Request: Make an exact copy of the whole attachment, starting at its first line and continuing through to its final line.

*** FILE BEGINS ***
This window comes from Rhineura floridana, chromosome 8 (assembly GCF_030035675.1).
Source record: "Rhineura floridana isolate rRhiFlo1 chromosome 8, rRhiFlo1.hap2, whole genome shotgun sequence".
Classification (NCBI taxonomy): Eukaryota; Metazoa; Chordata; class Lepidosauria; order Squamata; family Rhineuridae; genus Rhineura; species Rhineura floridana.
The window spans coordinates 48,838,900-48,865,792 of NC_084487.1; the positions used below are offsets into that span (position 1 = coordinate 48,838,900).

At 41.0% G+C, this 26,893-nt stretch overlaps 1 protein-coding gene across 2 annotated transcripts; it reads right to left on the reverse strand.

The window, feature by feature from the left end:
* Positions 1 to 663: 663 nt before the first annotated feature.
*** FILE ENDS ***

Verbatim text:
This window comes from Rhineura floridana, chromosome 8 (assembly GCF_030035675.1).
Source record: "Rhineura floridana isolate rRhiFlo1 chromosome 8, rRhiFlo1.hap2, whole genome shotgun sequence".
Classification (NCBI taxonomy): Eukaryota; Metazoa; Chordata; class Lepidosauria; order Squamata; family Rhineuridae; genus Rhineura; species Rhineura floridana.
The window spans coordinates 48,838,900-48,865,792 of NC_084487.1; the positions used below are offsets into that span (position 1 = coordinate 48,838,900).

At 41.0% G+C, this 26,893-nt stretch overlaps 1 protein-coding gene across 2 annotated transcripts; it reads right to left on the reverse strand.

The window, feature by feature from the left end:
* Positions 1 to 663: 663 nt before the first annotated feature.